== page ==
“I begrudgingly got into the car with my husband, children and our new guest. During the long ride to our country home, I went through the list of things that I was going to say to my husband when we were alone.

“Meanwhile, he and this man quoted Scripture, spoke of Jesus and maybe felt the true meaning of Christmas (I wouldn’t have known because I had abandoned the true meaning of Christmas weeks ago).

“Once we were home and our guest was settled into our lodge, I distracted myself with Christmas preparations. Soon, I heard my in-laws pull into the driveway. They came to take our guest to a hotel. A combination of guilt and relief consumed me. Why didn’t I think of that?

“The next day, Christmas went on as usual. My kids were unfazed by the previous night’s events and were overjoyed with the many presents Santa brought. A mixture of emotions was still swirling inside which left me feeling anxious and sad. I smiled and then cried when no one was looking.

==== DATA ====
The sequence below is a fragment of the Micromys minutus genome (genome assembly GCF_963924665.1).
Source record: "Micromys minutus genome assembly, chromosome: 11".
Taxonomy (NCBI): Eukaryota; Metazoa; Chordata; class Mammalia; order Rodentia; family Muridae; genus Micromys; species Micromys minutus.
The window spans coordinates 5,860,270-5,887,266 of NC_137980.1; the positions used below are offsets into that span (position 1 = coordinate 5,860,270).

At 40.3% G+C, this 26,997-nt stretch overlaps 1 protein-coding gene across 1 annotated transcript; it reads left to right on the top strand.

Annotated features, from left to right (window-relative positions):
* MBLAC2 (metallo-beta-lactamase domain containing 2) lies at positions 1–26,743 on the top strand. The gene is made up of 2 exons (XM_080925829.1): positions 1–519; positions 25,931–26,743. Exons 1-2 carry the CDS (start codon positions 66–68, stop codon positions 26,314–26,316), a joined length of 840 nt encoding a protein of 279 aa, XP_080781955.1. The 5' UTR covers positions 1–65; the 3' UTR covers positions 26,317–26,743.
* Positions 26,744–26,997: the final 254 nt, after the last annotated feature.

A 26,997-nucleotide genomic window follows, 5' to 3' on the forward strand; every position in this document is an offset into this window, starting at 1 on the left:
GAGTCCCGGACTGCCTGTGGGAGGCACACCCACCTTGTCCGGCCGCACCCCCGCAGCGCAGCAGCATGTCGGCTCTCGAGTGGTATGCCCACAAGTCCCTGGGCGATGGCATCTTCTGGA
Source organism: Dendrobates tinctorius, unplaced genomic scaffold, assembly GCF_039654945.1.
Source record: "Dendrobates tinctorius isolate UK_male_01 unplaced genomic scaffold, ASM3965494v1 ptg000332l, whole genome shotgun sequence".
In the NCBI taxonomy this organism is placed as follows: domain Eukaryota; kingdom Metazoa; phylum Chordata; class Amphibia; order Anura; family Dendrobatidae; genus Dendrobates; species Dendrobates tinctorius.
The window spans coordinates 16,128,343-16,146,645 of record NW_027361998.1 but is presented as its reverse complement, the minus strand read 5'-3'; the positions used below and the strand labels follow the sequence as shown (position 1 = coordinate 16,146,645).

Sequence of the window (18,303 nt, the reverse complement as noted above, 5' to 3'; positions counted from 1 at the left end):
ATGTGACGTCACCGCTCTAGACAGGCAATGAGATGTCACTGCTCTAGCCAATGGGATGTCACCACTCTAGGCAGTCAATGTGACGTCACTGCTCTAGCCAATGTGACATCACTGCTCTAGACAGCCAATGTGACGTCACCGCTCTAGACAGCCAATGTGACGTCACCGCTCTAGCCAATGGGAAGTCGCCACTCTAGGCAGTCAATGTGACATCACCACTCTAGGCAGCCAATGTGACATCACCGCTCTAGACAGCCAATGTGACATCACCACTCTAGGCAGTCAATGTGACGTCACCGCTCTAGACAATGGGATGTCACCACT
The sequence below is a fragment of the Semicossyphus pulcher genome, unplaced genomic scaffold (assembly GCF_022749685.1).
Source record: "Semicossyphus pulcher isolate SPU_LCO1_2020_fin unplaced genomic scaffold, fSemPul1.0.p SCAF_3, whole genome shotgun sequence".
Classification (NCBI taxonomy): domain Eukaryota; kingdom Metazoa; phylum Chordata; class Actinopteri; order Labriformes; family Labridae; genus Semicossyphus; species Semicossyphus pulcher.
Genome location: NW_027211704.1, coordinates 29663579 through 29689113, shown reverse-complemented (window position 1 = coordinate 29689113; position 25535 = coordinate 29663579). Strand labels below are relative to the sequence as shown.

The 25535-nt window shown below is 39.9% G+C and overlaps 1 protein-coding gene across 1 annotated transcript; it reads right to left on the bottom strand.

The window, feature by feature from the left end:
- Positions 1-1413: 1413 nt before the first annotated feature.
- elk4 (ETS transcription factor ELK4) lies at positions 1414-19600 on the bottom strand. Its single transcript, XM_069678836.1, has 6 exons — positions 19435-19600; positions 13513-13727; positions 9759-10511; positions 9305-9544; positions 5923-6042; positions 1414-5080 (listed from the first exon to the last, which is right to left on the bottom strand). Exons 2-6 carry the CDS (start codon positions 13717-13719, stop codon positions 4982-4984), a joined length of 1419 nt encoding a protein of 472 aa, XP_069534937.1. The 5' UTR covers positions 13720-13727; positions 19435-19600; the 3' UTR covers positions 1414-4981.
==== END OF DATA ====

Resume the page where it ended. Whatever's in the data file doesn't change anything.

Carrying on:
“It has taken me almost a year to realize so many lessons from that night. If I don’t stop, I might forget to see things like my husband does. He views the world with purity, kindness and light.

“I might forget that Jesus shows himself in many forms. He’s not concerned about whether our shopping is done, gifts are wrapped or if the advent calendar is on the third or 22nd day. He’s concerned about how we react in moments of need. To him, it’s not about the kind of car we drive, but rather about who we give a ride to.

“If he ever shows himself to me again, I hope to act with more kindness. Luckily, I’ve got a great role model in my husband, who, in spite of my awful Christmas hospitality, still sees good in me every day.”

Liz has been given the ability to see a difficult situation from a new perspective. It’s an incredible gift that is worth taking an entire year to unwrap.

I hope you receive gifts that are equally as valuable this holiday season. Merry Christmas!

Nicole J. Phillips is a former television anchor for Fox News in Fargo. She is a writer, speaker and mother of three kids. Nicole is married to Ohio University’s Men’s Head Basketball Coach Saul Phillips. Her columns run every Saturday. You can also get a Daily Dose of Inspiration from Nicole at

Kindness Eases Loneliness for Those No Longer With Us

A woman I haven’t seen for 15 years just emailed me out of the blue.